Urology

Urology

Urology is among the medical fields with the highest rate of technological advancements, including the use of robotic surgery. The da Vinci system is the robotic platform that has taken minimal invasive surgery one step further making possible advanced delicate procedures, with ease.

Applications of robotics in urology are:

  • Radical prostatectomy preserving the erectile nerves and thus avoiding the loss of erectile function (over 95%)
  • Cystectomy and formation a neocyst in the place of the old one
  • Radical or partial nephrectomy
  • Retroperitoneal lymph node dissection
  • Inguinal lymph node dissection
  • Pyeloplasty
  • Nephrouretectomy
  • Removal of stones from the ureter, of lymph nodes and of renal cysts
  • Varicocele repair

Robotic Prostatectomy

Robotic prostatectomy for prostate cancer is considered a gold standard treatment option in urology. It has been shown that with the application of robotic prostatectomy, the oncological and functional results are better than all other types of radical prostatectomy.

The anatomical position of the prostate in the male body is such that its radical removal is not a simple case. Thus, this surgery requires a careful preparation of the prostate to avoid the damage of the nerves for erectile function and other surgical margins.

One of the most popular methods of prostatectomy, to date, is classic open surgery, (which requires a few cm.).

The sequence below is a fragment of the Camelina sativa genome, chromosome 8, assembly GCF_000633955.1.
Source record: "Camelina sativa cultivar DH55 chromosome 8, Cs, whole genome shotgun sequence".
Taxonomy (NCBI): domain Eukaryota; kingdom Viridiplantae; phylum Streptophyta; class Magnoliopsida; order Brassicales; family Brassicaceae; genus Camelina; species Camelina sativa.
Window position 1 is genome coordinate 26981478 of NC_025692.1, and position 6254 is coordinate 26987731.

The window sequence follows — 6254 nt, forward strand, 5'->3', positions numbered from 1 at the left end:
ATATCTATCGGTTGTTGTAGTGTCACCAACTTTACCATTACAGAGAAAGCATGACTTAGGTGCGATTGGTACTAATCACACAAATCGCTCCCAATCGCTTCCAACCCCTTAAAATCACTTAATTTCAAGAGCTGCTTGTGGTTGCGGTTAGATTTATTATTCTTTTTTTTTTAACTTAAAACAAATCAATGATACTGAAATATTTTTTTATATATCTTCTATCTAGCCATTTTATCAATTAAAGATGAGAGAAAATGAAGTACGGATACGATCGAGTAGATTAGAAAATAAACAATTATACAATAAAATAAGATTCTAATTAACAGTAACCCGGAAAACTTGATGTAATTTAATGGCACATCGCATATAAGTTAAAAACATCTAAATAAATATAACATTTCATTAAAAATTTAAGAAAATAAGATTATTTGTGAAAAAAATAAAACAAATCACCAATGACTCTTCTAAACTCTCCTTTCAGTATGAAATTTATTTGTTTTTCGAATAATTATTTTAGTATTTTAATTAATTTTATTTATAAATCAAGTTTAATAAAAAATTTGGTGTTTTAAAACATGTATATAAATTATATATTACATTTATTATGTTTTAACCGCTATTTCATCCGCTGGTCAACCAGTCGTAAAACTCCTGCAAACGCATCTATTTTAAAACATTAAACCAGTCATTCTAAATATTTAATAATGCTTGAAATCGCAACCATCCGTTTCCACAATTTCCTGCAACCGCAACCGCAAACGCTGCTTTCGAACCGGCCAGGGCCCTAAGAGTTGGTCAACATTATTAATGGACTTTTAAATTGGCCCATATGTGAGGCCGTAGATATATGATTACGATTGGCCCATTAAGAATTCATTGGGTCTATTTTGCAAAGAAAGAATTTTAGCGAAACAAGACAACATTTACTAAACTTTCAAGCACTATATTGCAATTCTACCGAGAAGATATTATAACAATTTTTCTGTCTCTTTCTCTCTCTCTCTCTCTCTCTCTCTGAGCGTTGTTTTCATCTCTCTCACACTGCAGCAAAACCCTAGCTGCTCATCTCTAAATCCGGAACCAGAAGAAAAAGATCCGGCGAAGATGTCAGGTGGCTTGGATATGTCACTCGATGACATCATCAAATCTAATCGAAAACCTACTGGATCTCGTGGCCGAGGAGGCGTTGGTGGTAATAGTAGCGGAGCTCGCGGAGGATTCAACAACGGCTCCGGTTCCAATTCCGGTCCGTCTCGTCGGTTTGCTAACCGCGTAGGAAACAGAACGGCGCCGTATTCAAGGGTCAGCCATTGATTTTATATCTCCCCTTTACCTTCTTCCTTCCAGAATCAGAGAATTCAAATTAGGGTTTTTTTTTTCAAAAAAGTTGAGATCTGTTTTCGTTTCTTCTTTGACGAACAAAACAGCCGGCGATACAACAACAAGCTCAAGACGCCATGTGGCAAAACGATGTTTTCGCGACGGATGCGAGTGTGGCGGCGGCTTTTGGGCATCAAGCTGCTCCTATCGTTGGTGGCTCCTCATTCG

Conventional, “open” prostatectomy, often causes massive blood loss and requires prolonged recovery time and return to normal activity.

Today, Robotic Assisted Laparoscopic Radical Prostatectomy is a state of the art surgery using da Vinci technology for radical removal the prostate in a minimally invasive way.

With robotic prostatectomy, oncological procedures on difficult-to-access areas of the abdomen are carried out very accurately and with the best possible functional results.

The prostate is a walnut-sized gland in men, located just below the bladder and in front of the rectum, surrounding the urethra (the tube through which urine is transferred out of the bladder). Its main function is to produce and store (in the seminal vesicles) fluid that contributes to semen formation. Prostate cancer is characterized by uncontrolled (malignant) growth of prostatic cells in the gland and is the second-leading cause of cancer death in men, following lung cancer.

Robotic radical prostatectomy, applied to treat prostate cancer has been, for many years now, the most frequent robotic surgery performed worldwide. During the procedure, the surgeon removes the whole prostate gland in order to relieve the patient from cancer while meticulously dissecting around the surrounding structures and nerves, thus offering a high probability of continence (urinary control) and potency (sexual function preservation).

With the robotic, da Vinci surgical system, the surgeon has the ability to protect the erectile nerves surrounding the gland, thanks to the large magnification and three-dimensional imaging provided by the machine.

At the same time, the freedom of movement of robotic surgical instruments allows for a more detailed anastomosis between the bladder and the urethra.